Stories by Bimbola Oyesola, 08033246177
The International Labour Organisation (ILO) has finally agreed that regulatory reforms and other policies are needed to improve the quality of non-standard jobs.
According to a new ILO report, non-standard forms of employment, which include casualisation and contract employment prevalent in Nigeria are often associated with greater decent work deficits.
The global body lamented that non- standard jobs including casualisation need to be discouraged as it’s often associated with insecurity.
A new ILO report, “Non-standard employment around the world: Understanding challenges, shaping prospects”, highlights the policies needed to improve the quality of non-standard jobs.
The report finds that there has been a rise in Non-Standard Forms of Employment (NSFE) globally, including increases in temporary work, part-time work, temporary agency work and sub-contracting, dependent self-employment and disguised employment relationships.
“Non-standard forms of employment are not new, but they have become a more widespread feature of contemporary labour markets. We need to make sure that all jobs provide workers with adequate and stable earnings, protection from occupational hazards, social protection and the right to organize and bargain collectively,” said Deborah Greenfield, ILO Deputy Director-General for Policy, “and that employees know the identity of their employer.”
Non-standard jobs can provide access to the labour market.
In addition, while they can provide some flexibility to workers and employers, the report cautions that NSFE is often associated with greater insecurities for workers.
It said that in countries where NSFE are widespread, workers risk cycling between non-standard jobs and unemployment. Workers in temporary jobs can face wage penalties of up to 30 per cent compared with standard workers performing similar jobs.
“In some cases, particularly where contractual arrangements have blurred the employment relationship, there is evidence that workers have difficulty exercising their fundamental rights at work, or gaining access to social security benefits and on-the-job training. Injury rates are also higher among workers in NSFE”, the report said.
The ILO also opined that NSFE can have important and underappreciated consequences for businesses. “Short-term cost and flexibility gains from using NSFE may be outweighed by longer-term productivity losses. There is evidence that firms that use NSFE more, tend to underinvest in training, both for temporary and permanent employees, as well as in productivity-enhancing technologies and innovation,” said Philippe Marcadent, Chief of the unit that produced the report.
He added, “Short-term cost and flexibility gains from using NSFE may be outweighed by longer-term productivity losses.
“Widespread use of NSFE may reinforce labour market segmentation and lead to greater volatility in employment, with consequences for economic stability. Research shows that temporary and on-call workers have more difficulty getting access to credit and housing, leading to delays in starting a family.”
The report also identified key trends in NSFE. For example, in industrialized countries, the diversification of part-time work into “very short hours” or “on-call” work, including “zero-hours” contracts (with no guaranteed minimum hours), has parallels with casual work in developing countries.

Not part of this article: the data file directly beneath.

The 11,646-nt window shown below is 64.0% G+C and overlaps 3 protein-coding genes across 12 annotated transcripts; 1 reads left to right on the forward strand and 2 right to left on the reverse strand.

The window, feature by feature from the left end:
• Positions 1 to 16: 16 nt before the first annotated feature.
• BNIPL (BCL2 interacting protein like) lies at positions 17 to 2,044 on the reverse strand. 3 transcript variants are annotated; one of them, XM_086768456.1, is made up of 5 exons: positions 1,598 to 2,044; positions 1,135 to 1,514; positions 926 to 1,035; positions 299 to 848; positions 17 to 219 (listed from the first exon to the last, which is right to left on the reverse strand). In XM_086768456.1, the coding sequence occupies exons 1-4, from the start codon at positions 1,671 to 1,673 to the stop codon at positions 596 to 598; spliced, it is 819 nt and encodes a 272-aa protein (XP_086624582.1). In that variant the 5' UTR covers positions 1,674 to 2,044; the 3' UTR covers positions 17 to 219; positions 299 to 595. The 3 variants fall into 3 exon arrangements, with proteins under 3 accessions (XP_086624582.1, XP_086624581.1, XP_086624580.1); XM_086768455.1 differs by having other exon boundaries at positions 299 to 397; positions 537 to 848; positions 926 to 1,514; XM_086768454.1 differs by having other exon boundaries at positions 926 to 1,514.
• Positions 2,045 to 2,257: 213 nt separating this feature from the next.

It noted that in the UK, 2.5 per cent of employees were on zero-hours contracts at the end of 2015, while ten per cent of the workforce in the US have irregular and on-call work schedules, with the lowest-income workers the most affected.
It stated further. “In Bangladesh and India, nearly two-thirds of wage employment is casual; in Mali and Zimbabwe, one of three employees is casual. In Australia, where casual employment is a specific employment category, one out of four employees is casual.
“Asian countries have witnessed the growth of various forms of dispatched, agency, sub contracted or outsourced work. In Indian manufacturing, contract labour reached 34.7 per cent in 2011–12, up from negligible levels in the early 1970s.”
The global labour body said though NSFE has become more widespread, the report found there are important divergences in the use of NSFE among firms, even within the same country and industry.
Among private-sector firms in over 150 countries, it discovered that more than half of enterprises did not use temporary labour, whereas around 7 per cent used it intensively (with more than half of their workforce on temporary contracts).
The ILO report however advances policy recommendations to improve the quality of non-standard jobs:
First, plugging regulatory gaps – including policies that ensure equal treatment among workers regardless of their contractual arrangement; policies establishing minimum guaranteed hours and limiting the variability of working schedules; legislation and enforcement to address employment misclassification; restricting some uses of non-standard employment to address abuse, and assigning obligations and responsibilities in employment arrangements that involve multiple parties.
Second, strengthening collective bargaining – including by building the capacity of unions to represent workers in NSFE and extending collective agreements to cover all workers in a sector or occupational category. In addition, all workers must have access to freedom of association and collective bargaining rights.